Clients who also have caregivers will receive instruction as necessary about how to change dressings, how to move a client safely, or other observations they should report to the nurse depending upon the condition.
When a physical or occupational therapist visits the home, they also evaluate a client based upon their discipline requirements. As with nursing, safety is paramount so a therapist will always discuss any safety concerns they observe with a client. The first visit consists of establishing what issues a client has. From this point, the therapist develops a treatment plan and an exercise program with goals based on a client’s needs. Depending on what the need is, a therapist may do only a few visits or more than that.
A speech therapist is typically called in to evaluate a client whenever they are having trouble eating and swallowing. An SPT will evaluate the client just like with any other discipline. They determine that the issue does not require more in-depth study in a hospital setting, the speech therapist will recommend ways to avoid eating and swallowing issues. They may recommend exercises of some sort as well. Unless a client needs speech therapy for a longer period of time, an SPT will visit only a few times.
Home Health Aides
Home health aides are supervised by nurses and are typically called in to help a client with doing their home exercise program, showering or bathing assistance, and help with other activities of daily living. An aide is usually given a plan by the nurse with tasks that need to be completed during their time with a client.
However, a home health aide is not a personal caregiver. They are a certified care provider intended to help with certain tasks related to home care. As such they are limited as to the amount of time that they spend in the home per visit and there are only so many visits they can make. All of this depends on the needs determined by the nurse.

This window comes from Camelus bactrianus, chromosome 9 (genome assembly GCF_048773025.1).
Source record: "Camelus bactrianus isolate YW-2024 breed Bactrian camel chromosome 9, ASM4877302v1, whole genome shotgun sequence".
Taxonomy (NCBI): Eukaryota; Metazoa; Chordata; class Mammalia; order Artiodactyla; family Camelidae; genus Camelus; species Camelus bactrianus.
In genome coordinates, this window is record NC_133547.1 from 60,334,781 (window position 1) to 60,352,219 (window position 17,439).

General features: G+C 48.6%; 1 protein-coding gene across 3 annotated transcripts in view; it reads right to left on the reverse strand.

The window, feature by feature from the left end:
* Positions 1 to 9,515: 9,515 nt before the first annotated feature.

What is the Difference Between Caregivers and Home Health?
Caregivers provide personal care while home health professionals provide medical care. Home care professionals are typically licensed and certified to standards according to their professions. Caregivers are not required to go through education and training. But the more education and experience they have, the better. Caregivers can also stay with clients for longer periods of time and home health professionals do not.
How Do I Know if I Need Home Care or a Caregiver?
Tulip Nurses and Caregivers encounters this question frequently. The answer to it depends on the situation your family is facing. We will be more than happy to explain the process for receiving home health services or hiring a caregiver. We employ high-skilled home health professionals and highly skilled caregivers to suit a variety of needs. Contact us today to receive a consultation.